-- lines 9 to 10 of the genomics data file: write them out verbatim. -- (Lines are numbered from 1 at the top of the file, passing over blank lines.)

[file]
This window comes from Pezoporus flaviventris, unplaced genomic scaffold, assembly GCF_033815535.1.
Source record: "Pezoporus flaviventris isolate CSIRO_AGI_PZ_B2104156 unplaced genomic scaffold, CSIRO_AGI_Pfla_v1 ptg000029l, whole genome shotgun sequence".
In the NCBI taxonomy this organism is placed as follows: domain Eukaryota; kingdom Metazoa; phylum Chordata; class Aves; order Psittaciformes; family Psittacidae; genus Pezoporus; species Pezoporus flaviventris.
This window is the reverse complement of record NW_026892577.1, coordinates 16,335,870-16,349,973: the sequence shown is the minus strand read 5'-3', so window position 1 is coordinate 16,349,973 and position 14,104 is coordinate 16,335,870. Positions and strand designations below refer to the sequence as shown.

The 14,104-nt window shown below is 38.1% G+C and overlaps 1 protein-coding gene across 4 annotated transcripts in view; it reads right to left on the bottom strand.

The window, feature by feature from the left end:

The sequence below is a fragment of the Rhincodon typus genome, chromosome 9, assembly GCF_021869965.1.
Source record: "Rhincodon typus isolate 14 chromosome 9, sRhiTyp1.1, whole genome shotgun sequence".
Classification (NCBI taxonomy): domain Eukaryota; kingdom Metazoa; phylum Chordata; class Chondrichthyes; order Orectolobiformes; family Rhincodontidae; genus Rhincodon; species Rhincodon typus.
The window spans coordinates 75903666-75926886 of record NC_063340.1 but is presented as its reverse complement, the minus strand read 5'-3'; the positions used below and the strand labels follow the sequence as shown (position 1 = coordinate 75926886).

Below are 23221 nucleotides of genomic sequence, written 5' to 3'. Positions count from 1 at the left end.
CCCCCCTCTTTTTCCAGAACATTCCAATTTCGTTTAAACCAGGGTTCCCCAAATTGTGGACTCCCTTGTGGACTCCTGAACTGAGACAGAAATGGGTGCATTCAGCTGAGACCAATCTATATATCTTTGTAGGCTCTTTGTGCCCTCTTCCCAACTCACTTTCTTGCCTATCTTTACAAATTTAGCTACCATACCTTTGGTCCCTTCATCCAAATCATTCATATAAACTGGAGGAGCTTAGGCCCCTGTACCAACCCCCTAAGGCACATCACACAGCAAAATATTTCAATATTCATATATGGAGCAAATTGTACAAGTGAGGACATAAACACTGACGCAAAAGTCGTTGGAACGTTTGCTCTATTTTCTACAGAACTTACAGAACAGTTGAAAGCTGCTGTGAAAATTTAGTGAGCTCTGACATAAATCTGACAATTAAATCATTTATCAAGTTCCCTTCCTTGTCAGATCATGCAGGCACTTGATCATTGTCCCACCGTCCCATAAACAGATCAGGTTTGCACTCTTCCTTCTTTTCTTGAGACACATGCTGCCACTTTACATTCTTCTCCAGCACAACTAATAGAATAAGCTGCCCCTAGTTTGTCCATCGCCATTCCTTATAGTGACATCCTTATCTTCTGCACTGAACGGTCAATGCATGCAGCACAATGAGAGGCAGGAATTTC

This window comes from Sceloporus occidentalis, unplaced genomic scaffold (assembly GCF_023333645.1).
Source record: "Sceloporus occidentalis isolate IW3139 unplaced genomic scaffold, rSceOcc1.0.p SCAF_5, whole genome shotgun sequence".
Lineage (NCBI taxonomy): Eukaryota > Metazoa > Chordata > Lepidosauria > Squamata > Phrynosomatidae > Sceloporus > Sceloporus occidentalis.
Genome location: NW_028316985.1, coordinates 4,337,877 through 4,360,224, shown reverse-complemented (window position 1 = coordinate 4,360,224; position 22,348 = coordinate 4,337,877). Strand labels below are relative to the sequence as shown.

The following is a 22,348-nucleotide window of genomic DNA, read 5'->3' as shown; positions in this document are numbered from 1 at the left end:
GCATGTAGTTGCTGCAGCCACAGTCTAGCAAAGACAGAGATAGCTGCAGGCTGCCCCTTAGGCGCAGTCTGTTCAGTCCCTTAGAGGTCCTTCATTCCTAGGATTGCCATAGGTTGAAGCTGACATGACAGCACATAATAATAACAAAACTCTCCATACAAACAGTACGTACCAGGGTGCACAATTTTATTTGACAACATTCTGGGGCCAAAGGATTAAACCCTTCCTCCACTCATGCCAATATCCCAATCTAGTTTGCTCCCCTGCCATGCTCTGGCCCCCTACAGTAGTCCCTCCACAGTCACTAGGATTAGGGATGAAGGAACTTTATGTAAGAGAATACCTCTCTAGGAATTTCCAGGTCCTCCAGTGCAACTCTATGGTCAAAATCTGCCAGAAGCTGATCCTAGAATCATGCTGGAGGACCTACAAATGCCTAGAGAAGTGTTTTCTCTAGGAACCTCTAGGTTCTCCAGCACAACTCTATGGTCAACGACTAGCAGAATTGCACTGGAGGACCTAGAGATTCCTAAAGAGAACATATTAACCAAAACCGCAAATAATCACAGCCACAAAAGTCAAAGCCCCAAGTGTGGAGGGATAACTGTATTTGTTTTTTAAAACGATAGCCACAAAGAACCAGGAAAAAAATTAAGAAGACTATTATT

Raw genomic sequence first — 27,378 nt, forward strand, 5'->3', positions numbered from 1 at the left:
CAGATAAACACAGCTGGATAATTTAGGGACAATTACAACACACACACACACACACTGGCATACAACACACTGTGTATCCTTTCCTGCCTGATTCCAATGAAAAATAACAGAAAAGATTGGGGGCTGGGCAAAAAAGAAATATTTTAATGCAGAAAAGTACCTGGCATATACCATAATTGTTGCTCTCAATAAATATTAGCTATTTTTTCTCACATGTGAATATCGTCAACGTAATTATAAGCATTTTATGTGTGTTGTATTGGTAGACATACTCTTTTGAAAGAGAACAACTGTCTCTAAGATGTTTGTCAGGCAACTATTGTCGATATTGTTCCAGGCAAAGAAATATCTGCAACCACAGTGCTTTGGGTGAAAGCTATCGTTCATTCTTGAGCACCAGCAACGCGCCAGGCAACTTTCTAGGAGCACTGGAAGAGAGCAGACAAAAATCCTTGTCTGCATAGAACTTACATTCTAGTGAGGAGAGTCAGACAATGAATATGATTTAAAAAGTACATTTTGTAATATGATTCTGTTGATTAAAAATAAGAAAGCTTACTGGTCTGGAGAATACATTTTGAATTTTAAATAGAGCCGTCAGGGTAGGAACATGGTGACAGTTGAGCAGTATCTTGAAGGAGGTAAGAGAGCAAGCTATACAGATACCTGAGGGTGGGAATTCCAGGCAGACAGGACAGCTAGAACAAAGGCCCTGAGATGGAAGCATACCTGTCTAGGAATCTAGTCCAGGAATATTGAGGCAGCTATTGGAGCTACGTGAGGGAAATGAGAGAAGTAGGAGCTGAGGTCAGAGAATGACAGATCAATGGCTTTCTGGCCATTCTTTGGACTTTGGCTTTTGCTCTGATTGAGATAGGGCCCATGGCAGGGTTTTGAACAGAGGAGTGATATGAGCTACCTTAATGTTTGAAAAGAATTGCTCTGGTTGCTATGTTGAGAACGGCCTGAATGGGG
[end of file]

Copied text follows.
Classification (NCBI taxonomy): domain Eukaryota; kingdom Metazoa; phylum Chordata; class Chondrichthyes; order Orectolobiformes; family Rhincodontidae; genus Rhincodon; species Rhincodon typus.
The window spans coordinates 75903666-75926886 of record NC_063340.1 but is presented as its reverse complement, the minus strand read 5'-3'; the positions used below and the strand labels follow the sequence as shown (position 1 = coordinate 75926886).